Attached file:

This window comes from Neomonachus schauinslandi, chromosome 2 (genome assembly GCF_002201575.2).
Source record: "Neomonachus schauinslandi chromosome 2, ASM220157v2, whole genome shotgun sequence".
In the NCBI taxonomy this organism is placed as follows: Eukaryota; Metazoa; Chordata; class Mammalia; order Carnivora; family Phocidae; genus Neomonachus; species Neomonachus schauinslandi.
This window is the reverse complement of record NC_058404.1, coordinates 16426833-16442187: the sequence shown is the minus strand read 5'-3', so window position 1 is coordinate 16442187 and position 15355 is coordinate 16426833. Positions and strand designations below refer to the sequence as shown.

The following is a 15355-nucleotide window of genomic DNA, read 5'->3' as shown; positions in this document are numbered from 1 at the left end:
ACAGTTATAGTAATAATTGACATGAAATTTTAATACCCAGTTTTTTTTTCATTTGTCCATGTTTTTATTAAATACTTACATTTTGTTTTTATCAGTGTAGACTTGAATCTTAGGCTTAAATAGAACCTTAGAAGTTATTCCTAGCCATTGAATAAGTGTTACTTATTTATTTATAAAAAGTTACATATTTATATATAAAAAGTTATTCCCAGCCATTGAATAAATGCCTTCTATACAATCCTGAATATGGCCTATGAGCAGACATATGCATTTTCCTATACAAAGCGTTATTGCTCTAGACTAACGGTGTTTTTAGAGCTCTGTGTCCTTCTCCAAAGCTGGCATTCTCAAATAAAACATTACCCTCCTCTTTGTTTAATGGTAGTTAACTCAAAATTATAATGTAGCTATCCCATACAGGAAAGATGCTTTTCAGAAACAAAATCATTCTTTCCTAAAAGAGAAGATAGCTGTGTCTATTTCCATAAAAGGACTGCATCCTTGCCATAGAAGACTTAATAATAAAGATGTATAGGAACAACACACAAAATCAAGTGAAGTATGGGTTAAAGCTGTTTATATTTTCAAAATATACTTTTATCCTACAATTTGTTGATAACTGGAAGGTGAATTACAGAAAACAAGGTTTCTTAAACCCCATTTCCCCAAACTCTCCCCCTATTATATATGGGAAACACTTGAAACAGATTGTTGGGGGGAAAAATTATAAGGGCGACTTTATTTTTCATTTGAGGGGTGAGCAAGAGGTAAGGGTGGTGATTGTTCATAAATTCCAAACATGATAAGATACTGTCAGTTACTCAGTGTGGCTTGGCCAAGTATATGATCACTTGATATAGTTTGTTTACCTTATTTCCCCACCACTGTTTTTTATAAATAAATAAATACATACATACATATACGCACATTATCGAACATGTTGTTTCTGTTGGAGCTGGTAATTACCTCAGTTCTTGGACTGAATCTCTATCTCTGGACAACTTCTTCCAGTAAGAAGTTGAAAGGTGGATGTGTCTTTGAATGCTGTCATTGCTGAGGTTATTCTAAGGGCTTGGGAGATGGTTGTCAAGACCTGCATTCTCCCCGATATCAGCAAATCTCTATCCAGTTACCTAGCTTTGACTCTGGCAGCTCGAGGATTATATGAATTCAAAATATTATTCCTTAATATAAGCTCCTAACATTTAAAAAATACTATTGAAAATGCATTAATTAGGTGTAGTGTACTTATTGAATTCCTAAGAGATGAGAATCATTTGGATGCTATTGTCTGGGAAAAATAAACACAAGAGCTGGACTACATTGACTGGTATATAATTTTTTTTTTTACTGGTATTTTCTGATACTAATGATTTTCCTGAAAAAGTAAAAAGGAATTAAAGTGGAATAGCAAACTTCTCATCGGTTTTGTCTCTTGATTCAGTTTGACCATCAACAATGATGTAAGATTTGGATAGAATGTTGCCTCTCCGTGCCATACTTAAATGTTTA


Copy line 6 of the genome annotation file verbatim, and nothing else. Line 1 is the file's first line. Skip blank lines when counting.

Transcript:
ACAGTTATAGTAATAATTGACATGAAATTTTAATACCCAGTTTTTTTTTCATTTGTCCATGTTTTTATTAAATACTTACATTTTGTTTTTATCAGTGTAGACTTGAATCTTAGGCTTAAATAGAACCTTAGAAGTTATTCCTAGCCATTGAATAAGTGTTACTTATTTATTTATAAAAAGTTACATATTTATATATAAAAAGTTATTCCCAGCCATTGAATAAATGCCTTCTATACAATCCTGAATATGGCCTATGAGCAGACATATGCATTTTCCTATACAAAGCGTTATTGCTCTAGACTAACGGTGTTTTTAGAGCTCTGTGTCCTTCTCCAAAGCTGGCATTCTCAAATAAAACATTACCCTCCTCTTTGTTTAATGGTAGTTAACTCAAAATTATAATGTAGCTATCCCATACAGGAAAGATGCTTTTCAGAAACAAAATCATTCTTTCCTAAAAGAGAAGATAGCTGTGTCTATTTCCATAAAAGGACTGCATCCTTGCCATAGAAGACTTAATAATAAAGATGTATAGGAACAACACACAAAATCAAGTGAAGTATGGGTTAAAGCTGTTTATATTTTCAAAATATACTTTTATCCTACAATTTGTTGATAACTGGAAGGTGAATTACAGAAAACAAGGTTTCTTAAACCCCATTTCCCCAAACTCTCCCCCTATTATATATGGGAAACACTTGAAACAGATTGTTGGGGGGAAAAATTATAAGGGCGACTTTATTTTTCATTTGAGGGGTGAGCAAGAGGTAAGGGTGGTGATTGTTCATAAATTCCAAACATGATAAGATACTGTCAGTTACTCAGTGTGGCTTGGCCAAGTATATGATCACTTGATATAGTTTGTTTACCTTATTTCCCCACCACTGTTTTTTATAAATAAATAAATACATACATACATATACGCACATTATCGAACATGTTGTTTCTGTTGGAGCTGGTAATTACCTCAGTTCTTGGACTGAATCTCTATCTCTGGACAACTTCTTCCAGTAAGAAGTTGAAAGGTGGATGTGTCTTTGAATGCTGTCATTGCTGAGGTTATTCTAAGGGCTTGGGAGATGGTTGTCAAGACCTGCATTCTCCCCGATATCAGCAAATCTCTATCCAGTTACCTAGCTTTGACTCTGGCAGCTCGAGGATTATATGAATTCAAAATATTATTCCTTAATATAAGCTCCTAACATTTAAAAAATACTATTGAAAATGCATTAATTAGGTGTAGTGTACTTATTGAATTCCTAAGAGATGAGAATCATTTGGATGCTATTGTCTGGGAAAAATAAACACAAGAGCTGGACTACATTGACTGGTATATAATTTTTTTTTTTACTGGTATTTTCTGATACTAATGATTTTCCTGAAAAAGTAAAAAGGAATTAAAGTGGAATAGCAAACTTCTCATCGGTTTTGTCTCTTGATTCAGTTTGACCATCAACAATGATGTAAGATTTGGATAGAATGTTGCCTCTCCGTGCCATACTTAAATGTTTA